So I see here that Cassandra does not have automatic load balancing, which comes into view when using the ordered partitioner (a certain common range of values of a group of rows would be stored on a relatively few machines which would then serve most of the queries).
What's The Best Practice In Designing A Cassandra Data Model?

I'm still new to Cassandra and how it works. how would one go about avoiding this issue, so that range queries are still possible? I didn't really get the above answers (linked url) idea about appending a hash to keys.


As mentioned on the other post, Cassandra 0.5 supports semiautomatic load balancing, where all you have to do is tell a node to loadbalance and it will move to a busier place on the token ring automatically.

This is covered in http://wiki.apache.org/cassandra/Operations

  • The link is not working anymore. It sends us to a page saying that the documentation was moved and that destination takes us to the root of the documentation... Also, I do not understand what you mean by «tell a node to loadbalance». Why would I have to tell anyone anything?! Also, it is not clear why you would want to move to a busier place, load balancing is generally the other way around. Maybe you could try to clarify? Oct 17 '16 at 21:32

I think this issue is best taken up on the cassandra-user mailing list; that is where people are.

Cassandra does not have automatic load balancing yet but it may do so in the not-too-distant future. The 0.5 branch may be capable of this now.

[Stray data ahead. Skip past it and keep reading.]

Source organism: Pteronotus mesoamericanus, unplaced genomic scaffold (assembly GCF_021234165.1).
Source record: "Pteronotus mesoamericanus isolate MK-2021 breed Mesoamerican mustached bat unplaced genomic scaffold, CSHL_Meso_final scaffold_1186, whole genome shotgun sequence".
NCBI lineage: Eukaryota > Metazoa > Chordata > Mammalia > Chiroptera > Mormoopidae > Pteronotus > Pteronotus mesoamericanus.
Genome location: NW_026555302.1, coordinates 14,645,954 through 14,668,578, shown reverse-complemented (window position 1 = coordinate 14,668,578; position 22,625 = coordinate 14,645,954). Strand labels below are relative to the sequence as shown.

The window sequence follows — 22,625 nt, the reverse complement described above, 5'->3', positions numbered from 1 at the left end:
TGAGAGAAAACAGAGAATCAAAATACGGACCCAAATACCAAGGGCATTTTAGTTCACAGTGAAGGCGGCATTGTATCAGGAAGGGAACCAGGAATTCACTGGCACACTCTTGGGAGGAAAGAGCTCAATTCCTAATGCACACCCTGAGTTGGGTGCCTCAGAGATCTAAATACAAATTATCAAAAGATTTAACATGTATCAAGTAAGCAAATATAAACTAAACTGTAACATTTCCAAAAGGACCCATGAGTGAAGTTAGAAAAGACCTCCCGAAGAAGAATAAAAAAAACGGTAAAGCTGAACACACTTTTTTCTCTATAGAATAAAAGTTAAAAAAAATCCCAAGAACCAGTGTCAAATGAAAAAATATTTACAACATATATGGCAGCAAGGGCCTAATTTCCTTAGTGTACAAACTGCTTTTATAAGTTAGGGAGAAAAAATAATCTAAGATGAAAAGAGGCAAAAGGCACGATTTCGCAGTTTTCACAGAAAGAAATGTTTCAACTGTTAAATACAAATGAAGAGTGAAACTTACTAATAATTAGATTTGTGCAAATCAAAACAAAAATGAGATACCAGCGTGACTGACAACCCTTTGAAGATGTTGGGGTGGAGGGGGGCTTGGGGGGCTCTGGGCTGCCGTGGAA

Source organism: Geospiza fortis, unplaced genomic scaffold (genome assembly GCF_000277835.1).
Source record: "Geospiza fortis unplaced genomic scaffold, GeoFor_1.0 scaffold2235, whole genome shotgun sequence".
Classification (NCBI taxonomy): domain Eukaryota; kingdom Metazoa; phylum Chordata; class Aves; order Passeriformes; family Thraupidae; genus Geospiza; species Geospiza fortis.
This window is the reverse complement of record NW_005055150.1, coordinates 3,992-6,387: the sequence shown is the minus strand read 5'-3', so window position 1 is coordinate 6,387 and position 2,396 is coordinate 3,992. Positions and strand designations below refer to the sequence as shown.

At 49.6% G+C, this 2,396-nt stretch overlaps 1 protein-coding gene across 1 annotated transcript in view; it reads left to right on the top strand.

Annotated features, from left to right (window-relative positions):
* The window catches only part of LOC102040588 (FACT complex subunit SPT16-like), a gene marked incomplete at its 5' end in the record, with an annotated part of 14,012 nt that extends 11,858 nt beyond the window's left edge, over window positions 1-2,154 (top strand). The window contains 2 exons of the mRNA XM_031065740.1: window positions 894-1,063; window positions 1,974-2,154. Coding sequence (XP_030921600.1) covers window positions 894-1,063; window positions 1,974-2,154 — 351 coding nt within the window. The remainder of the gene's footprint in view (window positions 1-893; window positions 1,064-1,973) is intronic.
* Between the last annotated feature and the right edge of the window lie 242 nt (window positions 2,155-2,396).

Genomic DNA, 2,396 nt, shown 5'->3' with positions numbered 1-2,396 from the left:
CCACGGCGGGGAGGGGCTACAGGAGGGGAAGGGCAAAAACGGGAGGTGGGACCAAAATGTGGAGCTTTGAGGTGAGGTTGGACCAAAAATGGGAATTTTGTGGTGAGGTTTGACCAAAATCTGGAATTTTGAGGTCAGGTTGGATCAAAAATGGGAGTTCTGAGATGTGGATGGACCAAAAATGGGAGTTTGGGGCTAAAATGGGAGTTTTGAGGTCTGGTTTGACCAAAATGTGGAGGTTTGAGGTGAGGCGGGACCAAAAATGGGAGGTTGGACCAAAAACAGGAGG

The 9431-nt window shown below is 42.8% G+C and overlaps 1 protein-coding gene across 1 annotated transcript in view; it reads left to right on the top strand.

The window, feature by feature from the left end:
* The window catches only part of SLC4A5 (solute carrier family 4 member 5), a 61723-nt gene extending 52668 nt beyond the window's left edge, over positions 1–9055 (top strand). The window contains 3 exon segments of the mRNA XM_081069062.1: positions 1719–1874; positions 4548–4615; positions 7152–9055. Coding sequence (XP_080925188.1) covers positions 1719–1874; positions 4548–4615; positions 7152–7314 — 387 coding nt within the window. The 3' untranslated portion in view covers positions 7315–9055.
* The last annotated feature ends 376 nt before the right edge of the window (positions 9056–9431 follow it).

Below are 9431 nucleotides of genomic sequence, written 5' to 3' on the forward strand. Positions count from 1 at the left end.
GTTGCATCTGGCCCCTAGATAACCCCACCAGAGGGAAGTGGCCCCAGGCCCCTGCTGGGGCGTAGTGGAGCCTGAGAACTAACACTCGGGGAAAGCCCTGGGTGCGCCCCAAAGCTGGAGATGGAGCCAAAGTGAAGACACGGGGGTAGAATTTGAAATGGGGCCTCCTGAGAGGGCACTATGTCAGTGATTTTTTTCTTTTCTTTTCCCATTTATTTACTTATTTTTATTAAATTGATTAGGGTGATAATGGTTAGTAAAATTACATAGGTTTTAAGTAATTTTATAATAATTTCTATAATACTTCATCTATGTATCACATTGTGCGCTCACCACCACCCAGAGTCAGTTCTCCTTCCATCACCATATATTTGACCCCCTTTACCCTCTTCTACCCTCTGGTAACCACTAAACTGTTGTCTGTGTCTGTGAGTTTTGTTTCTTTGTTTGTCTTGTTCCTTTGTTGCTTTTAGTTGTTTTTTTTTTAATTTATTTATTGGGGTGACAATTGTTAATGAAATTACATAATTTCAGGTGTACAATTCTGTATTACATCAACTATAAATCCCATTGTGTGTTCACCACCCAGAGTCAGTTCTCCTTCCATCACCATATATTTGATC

Essentially when you bootstrap a node on an already-running system, it should find a spot in the ring which will load balance best and put itself there. Provided you add nodes one at a time (i.e. wait for one node to finish bootstrapping before adding another), that should work pretty well, provided your key distribution doesn't change too much over time.

However, your keys may change over time (especially if they are time-based) so you might want a workaround.

It depends on what you want to range-scan. If you only need to range scan PART of the key, you could hash the bit that you don't want to range scan, and use that as the first part of the key.

I'll use the term "partition" here to refer to the part of the key you don't want to range scan

function makeWholeKey(partition, key) {
   return concat(make_hash(partition), partition, key);

Now if you want to range scan the keys within a given partition, you can range scan between makeWholeKey(p,start) and makeWholeKey(p,end)

But if you want to scan the partitions, you're out of luck.

But you can make your nodes have tokens which are evenly distributed around the range of make_hash() output, and you'll get evenly distributed data (assuming you have ENOUGH partitions that it doesn't all clump up on one or two hash values)


Partitioning of data across cluster is controlled by the partitioner parameter in cassandra.yaml:

partitioner: org.apache.cassandra.dht.Murmur3Partitioner

Using Murmur3Partitioner will generate random hashcode for Row Key and perform load balancing.

With Cassandra 2.0, you can store multiple tokens (256) in single server, which will also help in load balancing. It is not good practice to use OrderPreservingPartitioner and is deprecated.

  • Note that the question was asking in 2009 around the time of Cassandra 0.5... That being said, I agree that the partitioner is what is generally expected to load balance a Cassandra cluster. Oct 17 '16 at 21:38

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